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Jax Daily Record Tuesday, Feb. 18, 200312:00 PM EST

Profile: Schuyler Stewart Smith:

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The Creditors' Rights Law Firm of Florida

WHAT ATTORNEYS ARE ON STAFF?

Schuyler [pronounced Sky-ler] Stewart Smith is the principal partner. He has two associates, Chad Dean and Wayne Singletary, and two attorneys of-counsel, Lawrence J. Bernard locally and Dennis LeVine in Tampa.

WHAT IS AN ATTORNEY OF-COUNSEL?

“Larry is closely associated with us, primarily doing foreclosure work, but he has his own real estate practice on the Northside,” said Smith. “He has 25-26 years of real estate experience. Dennis has a similar practice to ours. I’m of counsel with his firm, too.”

WHAT’S WITH THE FIRM’S TAG LINE?

The use of tag lines is a trend that Smith decided to employ. He uses the phrase, The Creditors’ Rights Law Firm of Florida, to distinguish the specialty of his firm. “We’re in the process of trademarking it.”

WHAT TYPE OF LAW DOES HE PRACTICE?

“We have three main forms of representation, primarily on secured debt: replevin, foreclosure and creditor bankruptcy representation,” said Smith. “Chad is mainly responsible for replevin cases — it’s like a foreclosure except it involves personal property with a lien against it such as a car or a boat — where there’s been a default in payments.”

BANKRUPTCY WORK?

“Creditors will retain us to protect their collateral interests in a bankruptcy,” said Smith. “That’s the big volume because of the number of businesses and individuals that have to file for bankruptcy. It can be a consumer or a commercial matter. Basic consumer transactions happen when someone purchases something for personal, as opposed to, a business use. But it could be, say, a company with a line of trucks that have been financed. We do both.”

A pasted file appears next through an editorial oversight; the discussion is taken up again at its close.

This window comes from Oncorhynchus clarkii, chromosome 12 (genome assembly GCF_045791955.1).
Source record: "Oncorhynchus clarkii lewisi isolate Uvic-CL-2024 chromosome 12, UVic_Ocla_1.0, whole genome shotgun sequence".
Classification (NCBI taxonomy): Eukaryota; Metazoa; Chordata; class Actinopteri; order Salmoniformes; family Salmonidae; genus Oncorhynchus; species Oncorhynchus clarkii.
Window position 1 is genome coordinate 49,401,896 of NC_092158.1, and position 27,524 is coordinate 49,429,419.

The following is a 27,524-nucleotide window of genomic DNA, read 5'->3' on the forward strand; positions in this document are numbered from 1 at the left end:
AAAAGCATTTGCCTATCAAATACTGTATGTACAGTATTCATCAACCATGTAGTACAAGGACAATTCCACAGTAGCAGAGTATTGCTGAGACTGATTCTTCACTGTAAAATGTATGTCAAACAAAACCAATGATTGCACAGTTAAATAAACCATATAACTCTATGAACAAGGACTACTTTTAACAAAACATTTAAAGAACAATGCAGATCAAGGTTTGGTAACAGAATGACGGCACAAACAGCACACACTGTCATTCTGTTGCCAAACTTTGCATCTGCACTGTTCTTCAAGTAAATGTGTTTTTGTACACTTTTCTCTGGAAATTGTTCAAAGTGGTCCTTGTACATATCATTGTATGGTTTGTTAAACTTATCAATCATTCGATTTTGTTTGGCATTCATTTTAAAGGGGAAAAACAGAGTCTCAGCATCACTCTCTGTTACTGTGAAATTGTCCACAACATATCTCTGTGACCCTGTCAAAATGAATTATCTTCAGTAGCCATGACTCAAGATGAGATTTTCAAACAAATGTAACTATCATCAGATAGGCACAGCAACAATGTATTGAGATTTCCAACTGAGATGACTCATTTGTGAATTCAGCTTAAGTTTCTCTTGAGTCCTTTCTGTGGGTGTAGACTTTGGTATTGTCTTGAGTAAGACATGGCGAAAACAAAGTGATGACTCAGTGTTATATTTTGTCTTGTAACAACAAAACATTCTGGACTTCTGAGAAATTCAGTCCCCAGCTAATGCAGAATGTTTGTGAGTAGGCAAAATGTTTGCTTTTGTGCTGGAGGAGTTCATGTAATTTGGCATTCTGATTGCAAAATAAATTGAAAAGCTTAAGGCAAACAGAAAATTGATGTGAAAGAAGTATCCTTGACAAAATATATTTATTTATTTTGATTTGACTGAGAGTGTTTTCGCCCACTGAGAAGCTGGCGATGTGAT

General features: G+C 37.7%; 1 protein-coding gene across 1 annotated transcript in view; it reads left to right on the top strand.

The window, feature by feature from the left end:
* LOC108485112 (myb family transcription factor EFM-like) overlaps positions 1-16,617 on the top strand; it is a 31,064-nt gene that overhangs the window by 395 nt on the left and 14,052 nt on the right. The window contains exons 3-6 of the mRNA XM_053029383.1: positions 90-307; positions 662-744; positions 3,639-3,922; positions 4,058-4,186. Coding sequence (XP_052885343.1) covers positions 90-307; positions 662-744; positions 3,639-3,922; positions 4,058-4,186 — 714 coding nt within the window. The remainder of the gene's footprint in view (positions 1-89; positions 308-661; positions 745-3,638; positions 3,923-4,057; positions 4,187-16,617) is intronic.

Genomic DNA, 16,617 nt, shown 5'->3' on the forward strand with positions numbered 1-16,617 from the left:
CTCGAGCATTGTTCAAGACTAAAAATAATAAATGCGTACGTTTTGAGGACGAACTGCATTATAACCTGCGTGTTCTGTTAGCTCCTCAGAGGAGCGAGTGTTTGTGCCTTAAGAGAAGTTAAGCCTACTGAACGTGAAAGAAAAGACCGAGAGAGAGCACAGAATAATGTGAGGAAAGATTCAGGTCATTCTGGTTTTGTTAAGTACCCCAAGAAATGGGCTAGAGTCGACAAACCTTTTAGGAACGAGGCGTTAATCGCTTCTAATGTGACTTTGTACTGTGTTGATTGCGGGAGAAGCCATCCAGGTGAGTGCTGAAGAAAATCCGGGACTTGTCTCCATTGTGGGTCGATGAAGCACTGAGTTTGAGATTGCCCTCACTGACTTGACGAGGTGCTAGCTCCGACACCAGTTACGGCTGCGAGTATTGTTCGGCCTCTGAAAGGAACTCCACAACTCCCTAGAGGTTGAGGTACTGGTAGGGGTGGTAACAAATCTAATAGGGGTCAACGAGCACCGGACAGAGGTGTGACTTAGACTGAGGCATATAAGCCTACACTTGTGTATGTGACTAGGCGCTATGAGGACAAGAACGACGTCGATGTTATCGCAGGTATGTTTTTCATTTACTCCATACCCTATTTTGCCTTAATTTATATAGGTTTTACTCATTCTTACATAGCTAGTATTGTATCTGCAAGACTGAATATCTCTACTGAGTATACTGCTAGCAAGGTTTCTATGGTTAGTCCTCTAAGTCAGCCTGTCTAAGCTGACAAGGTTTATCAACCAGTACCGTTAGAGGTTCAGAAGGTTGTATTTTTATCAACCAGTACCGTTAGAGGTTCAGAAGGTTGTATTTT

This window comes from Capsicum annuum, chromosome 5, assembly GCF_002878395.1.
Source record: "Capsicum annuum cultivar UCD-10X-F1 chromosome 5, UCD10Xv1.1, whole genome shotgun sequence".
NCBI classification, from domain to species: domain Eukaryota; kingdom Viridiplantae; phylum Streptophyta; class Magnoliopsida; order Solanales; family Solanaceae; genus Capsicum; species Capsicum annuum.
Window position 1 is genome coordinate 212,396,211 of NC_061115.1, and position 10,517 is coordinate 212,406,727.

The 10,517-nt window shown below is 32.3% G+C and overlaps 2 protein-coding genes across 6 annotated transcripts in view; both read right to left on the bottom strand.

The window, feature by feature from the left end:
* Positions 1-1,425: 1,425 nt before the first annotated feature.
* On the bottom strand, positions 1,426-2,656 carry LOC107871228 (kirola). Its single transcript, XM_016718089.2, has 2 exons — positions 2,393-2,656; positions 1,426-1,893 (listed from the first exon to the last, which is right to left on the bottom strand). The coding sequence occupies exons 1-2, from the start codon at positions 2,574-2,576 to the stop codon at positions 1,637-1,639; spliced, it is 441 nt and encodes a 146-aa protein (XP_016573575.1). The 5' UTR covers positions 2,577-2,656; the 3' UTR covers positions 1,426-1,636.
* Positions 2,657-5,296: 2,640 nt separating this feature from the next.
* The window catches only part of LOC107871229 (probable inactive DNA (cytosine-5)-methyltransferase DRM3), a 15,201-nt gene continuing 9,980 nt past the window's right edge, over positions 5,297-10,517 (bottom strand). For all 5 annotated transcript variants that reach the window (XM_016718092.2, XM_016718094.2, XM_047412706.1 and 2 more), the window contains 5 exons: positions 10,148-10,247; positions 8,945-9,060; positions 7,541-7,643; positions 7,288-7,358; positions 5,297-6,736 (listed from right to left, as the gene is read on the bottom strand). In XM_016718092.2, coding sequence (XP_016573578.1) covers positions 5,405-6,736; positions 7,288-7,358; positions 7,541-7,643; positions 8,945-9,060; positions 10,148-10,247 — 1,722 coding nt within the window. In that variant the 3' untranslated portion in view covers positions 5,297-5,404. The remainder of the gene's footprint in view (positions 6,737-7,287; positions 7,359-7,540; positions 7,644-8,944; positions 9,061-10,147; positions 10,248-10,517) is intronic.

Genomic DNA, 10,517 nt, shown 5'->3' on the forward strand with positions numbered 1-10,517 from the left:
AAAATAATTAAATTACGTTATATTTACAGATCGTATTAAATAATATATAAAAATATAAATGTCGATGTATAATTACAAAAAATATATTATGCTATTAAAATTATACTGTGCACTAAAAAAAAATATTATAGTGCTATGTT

ARE CONSUMER OR COMMERCIAL BANKRUPTCIES MORE DIFFICULT?

“If you’re dealing with consumers, you have consumer protection laws. Lenders and law firms really need to know the state and federal laws. On the commercial side, there isn’t any consumer protectionism so we have to tiptoe more with consumer transactions. Bankruptcy laws are designed to protect debtors. There is a need to have the opportunity for individuals and businesses to file bankruptcy. Some of the most successful people in our nation have had businesses go under.”

WHY THE GENTLE APPROACH?

“In the old days, there was a stigma attached [to filing for bankruptcy]. Not anymore. Our clients are careful because they want that person to continue to be a customer. How we deal with that person in that context is important.”

PAST EXPERIENCE

“Wayne and I were at Bray & Singletary,” said Smith. “Wayne and Jim Bray founded that firm. They kept the name, but Wayne has not been there for three years.”

WHAT HAS HE BEEN DOING?

“Wayne is teaching legal certification at FCCJ full-time,” said Smith. “He jumps back and forth [from instructor to lawyer]. He wanted to get out of the rat race but when we opened, he came on board so he could get back in. He doesn’t carry a full case load, though, so he’s not overwhelmed.”

“It’s a good way for him to keep active handling litigation and transactional work,” added Dean.